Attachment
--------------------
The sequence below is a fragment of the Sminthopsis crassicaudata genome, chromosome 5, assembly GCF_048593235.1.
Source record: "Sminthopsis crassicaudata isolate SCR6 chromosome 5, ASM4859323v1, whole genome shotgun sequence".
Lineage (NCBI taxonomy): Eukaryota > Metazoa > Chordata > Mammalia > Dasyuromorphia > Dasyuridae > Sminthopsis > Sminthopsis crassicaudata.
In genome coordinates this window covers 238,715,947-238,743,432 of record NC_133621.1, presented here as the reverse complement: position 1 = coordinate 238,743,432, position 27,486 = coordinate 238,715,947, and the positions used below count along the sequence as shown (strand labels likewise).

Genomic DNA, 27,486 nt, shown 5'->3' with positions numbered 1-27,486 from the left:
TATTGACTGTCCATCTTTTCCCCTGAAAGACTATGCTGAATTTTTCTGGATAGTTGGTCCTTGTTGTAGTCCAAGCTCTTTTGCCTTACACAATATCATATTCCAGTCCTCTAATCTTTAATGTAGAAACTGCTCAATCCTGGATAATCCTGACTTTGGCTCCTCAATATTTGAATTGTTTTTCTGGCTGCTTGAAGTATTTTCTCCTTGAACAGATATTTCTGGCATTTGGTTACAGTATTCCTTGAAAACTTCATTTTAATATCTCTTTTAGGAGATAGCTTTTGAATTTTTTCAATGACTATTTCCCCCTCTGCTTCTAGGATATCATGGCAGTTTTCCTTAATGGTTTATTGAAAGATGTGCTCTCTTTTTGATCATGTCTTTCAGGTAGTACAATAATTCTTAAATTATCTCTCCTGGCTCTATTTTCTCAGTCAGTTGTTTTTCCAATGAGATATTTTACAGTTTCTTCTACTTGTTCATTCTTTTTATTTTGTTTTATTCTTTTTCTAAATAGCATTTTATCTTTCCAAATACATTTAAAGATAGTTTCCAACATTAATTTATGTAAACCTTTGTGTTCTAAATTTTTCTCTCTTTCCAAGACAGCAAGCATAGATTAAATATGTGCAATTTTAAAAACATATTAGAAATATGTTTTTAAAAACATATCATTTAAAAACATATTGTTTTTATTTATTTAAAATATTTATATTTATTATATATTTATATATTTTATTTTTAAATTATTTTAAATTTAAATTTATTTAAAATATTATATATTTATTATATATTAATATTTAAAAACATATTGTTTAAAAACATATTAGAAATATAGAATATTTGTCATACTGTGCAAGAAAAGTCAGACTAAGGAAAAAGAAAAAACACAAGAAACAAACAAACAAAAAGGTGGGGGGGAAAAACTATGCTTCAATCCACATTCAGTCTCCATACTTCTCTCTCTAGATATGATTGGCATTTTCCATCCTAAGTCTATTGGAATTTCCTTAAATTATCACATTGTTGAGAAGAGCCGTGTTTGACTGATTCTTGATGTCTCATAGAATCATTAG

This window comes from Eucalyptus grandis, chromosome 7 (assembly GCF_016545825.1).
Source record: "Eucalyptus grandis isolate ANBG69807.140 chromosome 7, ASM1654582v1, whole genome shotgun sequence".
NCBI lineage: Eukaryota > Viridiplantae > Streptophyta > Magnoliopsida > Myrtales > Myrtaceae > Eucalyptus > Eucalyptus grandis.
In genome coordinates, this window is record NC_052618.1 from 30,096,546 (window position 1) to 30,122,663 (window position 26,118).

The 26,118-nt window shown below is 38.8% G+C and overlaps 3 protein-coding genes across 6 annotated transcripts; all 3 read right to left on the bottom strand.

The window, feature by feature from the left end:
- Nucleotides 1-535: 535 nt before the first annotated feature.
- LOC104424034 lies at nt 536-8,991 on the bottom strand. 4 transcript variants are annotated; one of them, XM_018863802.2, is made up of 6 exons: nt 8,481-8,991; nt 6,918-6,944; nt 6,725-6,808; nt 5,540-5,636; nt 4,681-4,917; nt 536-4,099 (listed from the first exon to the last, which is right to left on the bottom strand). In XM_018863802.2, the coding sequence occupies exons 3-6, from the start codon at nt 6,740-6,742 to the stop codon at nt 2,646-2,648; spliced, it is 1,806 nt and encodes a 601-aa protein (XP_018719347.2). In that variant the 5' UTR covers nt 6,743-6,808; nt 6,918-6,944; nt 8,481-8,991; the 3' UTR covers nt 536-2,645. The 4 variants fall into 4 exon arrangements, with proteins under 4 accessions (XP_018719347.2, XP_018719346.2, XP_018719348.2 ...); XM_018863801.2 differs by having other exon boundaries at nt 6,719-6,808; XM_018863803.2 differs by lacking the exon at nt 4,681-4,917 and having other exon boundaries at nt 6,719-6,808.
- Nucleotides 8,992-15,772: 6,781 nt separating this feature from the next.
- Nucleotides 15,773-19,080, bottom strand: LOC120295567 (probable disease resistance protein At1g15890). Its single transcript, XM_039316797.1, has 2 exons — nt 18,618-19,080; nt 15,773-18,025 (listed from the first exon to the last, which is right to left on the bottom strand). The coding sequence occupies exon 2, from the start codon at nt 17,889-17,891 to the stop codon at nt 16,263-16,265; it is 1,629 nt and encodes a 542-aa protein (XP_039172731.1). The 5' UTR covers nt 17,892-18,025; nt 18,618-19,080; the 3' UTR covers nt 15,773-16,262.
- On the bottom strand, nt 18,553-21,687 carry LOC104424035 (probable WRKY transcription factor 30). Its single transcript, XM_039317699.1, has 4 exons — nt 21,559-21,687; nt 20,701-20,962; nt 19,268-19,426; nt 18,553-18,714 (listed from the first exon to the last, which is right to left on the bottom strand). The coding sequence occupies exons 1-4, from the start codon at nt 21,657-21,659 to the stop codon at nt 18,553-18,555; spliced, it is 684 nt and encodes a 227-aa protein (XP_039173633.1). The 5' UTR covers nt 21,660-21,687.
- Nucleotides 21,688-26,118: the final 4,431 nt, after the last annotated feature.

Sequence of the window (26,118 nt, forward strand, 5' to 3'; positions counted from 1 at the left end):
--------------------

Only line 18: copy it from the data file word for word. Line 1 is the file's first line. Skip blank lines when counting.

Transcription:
- Nucleotides 21,688-26,118: the final 4,431 nt, after the last annotated feature.